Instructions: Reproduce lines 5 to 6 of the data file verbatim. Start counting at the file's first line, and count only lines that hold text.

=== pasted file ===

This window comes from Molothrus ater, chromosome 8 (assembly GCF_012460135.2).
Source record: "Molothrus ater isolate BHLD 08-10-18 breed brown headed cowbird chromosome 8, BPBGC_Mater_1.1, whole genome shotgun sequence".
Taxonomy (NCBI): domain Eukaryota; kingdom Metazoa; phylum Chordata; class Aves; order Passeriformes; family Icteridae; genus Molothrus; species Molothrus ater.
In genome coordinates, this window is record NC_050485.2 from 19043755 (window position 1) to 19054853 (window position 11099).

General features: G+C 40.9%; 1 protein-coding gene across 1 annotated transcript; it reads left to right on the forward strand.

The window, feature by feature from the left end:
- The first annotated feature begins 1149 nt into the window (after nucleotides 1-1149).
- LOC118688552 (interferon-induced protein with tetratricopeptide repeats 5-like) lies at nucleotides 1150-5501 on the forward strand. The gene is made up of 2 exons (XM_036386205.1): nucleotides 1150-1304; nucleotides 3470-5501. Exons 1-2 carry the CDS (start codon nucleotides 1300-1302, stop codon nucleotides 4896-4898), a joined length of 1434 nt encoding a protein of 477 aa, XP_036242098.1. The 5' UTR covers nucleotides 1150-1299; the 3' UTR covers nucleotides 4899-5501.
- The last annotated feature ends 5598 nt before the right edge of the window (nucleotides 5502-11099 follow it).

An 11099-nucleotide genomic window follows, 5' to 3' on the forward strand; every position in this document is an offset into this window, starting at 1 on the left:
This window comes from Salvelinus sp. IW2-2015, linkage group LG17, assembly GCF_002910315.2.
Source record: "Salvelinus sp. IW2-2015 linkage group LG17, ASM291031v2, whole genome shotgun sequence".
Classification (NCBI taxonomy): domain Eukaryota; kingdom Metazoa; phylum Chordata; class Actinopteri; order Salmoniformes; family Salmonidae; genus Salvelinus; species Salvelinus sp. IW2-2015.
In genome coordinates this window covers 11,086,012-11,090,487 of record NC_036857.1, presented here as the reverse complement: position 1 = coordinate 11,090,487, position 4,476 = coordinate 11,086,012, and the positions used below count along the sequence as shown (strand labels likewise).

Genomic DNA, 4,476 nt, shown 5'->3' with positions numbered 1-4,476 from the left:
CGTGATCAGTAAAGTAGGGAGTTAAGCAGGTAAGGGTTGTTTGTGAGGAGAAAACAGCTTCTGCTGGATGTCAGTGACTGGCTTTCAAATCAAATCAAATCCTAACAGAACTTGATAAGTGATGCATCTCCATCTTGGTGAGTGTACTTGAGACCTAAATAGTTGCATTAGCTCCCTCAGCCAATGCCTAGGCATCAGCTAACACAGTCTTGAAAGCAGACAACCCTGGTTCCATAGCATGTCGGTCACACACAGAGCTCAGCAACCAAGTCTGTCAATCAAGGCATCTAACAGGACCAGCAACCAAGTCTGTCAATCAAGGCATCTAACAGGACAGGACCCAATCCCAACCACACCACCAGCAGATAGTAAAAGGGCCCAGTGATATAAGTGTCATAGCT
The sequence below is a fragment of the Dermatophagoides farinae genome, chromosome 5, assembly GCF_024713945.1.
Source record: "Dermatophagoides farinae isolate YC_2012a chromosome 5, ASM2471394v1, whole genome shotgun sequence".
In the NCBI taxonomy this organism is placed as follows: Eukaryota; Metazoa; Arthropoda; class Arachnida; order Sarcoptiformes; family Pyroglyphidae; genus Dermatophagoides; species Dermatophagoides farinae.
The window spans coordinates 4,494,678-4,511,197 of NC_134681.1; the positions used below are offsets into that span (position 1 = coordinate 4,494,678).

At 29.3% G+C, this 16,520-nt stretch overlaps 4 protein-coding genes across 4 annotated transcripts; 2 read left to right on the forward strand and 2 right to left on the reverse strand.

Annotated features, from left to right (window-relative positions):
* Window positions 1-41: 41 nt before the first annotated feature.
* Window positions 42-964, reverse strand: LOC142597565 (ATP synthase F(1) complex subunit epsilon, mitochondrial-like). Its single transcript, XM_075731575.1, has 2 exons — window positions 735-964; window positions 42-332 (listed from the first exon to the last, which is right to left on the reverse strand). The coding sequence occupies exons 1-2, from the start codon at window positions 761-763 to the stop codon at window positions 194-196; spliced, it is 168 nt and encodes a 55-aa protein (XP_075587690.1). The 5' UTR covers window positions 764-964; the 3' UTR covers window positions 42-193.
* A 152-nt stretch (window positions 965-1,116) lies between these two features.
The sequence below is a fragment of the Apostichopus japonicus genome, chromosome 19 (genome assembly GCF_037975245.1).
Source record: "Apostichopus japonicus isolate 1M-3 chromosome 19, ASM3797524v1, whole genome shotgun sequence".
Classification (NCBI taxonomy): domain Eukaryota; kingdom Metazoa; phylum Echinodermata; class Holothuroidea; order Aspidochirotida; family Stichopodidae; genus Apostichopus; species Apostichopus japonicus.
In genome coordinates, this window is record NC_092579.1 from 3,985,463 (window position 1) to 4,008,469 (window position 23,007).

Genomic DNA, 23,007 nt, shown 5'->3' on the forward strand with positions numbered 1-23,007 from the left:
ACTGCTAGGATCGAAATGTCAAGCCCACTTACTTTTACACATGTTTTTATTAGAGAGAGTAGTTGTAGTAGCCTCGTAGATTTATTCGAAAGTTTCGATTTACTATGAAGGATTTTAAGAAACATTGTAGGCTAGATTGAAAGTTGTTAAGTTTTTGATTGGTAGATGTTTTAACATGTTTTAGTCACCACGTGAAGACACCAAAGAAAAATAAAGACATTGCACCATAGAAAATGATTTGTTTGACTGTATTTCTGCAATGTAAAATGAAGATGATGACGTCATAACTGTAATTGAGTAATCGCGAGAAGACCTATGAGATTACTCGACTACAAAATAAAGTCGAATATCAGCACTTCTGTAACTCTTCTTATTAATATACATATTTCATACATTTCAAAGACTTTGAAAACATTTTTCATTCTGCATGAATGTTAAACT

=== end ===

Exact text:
General features: G+C 40.9%; 1 protein-coding gene across 1 annotated transcript; it reads left to right on the forward strand.

The window, feature by feature from the left end: